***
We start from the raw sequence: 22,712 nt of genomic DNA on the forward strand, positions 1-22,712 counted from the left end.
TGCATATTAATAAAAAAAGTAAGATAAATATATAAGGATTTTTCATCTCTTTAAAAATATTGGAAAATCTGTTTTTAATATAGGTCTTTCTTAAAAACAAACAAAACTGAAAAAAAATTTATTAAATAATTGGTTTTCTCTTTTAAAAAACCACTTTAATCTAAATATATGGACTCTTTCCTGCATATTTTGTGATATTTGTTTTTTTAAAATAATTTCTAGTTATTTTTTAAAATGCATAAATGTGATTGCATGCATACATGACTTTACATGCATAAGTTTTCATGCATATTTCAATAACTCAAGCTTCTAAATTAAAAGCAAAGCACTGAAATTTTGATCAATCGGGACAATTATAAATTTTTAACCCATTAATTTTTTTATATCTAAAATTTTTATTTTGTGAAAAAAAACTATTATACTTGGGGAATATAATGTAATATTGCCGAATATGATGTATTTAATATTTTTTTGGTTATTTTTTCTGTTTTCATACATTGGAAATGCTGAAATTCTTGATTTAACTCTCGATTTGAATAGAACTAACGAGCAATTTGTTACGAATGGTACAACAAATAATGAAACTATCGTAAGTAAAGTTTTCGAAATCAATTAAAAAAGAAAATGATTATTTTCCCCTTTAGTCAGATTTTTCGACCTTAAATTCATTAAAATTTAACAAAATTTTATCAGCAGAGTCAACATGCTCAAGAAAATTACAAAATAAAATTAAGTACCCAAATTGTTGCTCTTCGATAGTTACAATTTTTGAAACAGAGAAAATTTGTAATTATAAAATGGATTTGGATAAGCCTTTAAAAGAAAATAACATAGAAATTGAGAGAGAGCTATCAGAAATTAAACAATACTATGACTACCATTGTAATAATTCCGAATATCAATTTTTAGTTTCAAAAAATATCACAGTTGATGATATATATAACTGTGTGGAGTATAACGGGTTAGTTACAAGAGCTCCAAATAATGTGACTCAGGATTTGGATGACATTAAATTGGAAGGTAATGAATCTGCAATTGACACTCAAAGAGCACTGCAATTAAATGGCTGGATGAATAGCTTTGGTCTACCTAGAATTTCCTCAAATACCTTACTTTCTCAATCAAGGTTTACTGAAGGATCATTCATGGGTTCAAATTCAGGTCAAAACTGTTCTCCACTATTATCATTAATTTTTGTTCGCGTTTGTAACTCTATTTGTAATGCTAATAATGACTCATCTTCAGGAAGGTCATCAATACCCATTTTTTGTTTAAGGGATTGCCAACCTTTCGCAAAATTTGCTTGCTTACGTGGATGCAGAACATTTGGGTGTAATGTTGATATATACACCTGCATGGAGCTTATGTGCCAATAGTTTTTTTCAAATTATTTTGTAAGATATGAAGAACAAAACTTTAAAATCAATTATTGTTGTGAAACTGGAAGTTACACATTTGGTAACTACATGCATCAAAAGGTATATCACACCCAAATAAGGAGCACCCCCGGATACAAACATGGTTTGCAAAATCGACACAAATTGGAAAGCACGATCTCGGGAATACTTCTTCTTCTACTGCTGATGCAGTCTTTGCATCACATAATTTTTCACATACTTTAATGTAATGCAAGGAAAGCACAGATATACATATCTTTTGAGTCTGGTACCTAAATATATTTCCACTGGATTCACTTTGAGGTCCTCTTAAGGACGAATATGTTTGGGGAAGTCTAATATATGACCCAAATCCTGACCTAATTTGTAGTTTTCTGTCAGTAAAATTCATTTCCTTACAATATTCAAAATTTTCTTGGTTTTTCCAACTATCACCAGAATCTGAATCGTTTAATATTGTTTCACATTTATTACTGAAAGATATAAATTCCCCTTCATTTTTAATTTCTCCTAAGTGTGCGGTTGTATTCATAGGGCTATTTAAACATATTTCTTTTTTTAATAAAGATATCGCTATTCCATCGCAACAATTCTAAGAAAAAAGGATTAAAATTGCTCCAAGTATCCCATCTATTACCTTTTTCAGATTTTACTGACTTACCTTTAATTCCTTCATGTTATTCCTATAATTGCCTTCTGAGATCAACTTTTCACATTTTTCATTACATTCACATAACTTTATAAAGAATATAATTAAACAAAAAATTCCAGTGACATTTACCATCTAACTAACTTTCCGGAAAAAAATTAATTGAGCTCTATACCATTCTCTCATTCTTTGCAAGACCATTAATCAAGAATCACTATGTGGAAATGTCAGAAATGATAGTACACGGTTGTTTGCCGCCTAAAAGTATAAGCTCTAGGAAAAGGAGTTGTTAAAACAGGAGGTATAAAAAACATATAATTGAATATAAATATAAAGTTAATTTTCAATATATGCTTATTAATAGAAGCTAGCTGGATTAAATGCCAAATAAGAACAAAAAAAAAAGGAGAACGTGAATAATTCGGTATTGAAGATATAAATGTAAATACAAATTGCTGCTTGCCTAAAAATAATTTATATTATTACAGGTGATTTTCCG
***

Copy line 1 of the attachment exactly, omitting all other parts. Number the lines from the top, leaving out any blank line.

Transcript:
We start from the raw sequence: 22,712 nt of genomic DNA on the forward strand, positions 1-22,712 counted from the left end.